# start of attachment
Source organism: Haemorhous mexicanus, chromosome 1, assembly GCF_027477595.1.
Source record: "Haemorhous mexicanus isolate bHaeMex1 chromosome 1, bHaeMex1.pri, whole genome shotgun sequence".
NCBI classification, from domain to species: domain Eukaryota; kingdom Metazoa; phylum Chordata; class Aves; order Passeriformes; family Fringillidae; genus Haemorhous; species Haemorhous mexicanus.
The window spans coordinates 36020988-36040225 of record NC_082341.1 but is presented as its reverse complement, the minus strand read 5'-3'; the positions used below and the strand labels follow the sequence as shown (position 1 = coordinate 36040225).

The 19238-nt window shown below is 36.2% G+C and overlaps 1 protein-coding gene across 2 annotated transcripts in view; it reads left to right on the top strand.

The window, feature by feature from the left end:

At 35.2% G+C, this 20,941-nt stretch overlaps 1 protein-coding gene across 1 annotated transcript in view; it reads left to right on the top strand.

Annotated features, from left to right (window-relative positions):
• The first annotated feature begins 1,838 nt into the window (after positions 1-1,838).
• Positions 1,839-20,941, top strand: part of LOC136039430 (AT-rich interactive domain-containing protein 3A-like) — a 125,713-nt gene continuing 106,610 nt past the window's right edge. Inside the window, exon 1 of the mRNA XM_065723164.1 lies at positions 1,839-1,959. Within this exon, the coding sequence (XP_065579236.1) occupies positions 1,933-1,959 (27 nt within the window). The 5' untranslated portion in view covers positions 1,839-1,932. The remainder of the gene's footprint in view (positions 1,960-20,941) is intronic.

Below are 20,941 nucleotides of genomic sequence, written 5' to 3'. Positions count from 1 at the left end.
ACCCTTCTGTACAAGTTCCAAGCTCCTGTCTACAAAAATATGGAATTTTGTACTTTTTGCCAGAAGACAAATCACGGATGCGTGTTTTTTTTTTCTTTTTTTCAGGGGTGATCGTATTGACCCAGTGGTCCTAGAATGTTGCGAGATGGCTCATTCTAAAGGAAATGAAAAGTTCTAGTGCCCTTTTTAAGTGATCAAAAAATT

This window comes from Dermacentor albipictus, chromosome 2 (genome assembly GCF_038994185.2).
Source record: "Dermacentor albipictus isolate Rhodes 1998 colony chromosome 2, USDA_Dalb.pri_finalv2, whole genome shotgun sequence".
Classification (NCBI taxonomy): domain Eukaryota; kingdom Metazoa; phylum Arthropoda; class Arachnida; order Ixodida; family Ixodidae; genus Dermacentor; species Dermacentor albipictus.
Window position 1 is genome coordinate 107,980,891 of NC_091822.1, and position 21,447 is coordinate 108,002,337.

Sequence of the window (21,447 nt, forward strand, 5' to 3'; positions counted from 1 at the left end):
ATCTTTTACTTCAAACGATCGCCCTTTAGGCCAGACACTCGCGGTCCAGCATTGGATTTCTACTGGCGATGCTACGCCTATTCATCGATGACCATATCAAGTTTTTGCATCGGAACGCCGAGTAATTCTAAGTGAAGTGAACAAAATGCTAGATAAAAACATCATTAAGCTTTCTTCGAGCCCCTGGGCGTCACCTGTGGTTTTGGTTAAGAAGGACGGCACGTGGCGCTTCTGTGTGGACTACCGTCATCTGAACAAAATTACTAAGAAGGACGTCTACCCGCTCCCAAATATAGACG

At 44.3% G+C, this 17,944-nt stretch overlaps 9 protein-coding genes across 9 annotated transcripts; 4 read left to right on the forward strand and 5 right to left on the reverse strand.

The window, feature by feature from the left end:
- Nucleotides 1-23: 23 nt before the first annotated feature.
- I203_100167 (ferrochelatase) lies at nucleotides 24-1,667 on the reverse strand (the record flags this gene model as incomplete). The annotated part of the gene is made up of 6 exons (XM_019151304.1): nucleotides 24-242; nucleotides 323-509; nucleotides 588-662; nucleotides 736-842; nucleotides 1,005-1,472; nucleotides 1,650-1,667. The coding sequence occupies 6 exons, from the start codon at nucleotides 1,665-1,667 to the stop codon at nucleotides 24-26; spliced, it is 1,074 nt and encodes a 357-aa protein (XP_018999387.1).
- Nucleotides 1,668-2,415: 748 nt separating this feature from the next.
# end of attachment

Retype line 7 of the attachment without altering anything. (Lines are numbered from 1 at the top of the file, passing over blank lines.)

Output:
At 35.2% G+C, this 20,941-nt stretch overlaps 1 protein-coding gene across 1 annotated transcript in view; it reads left to right on the top strand.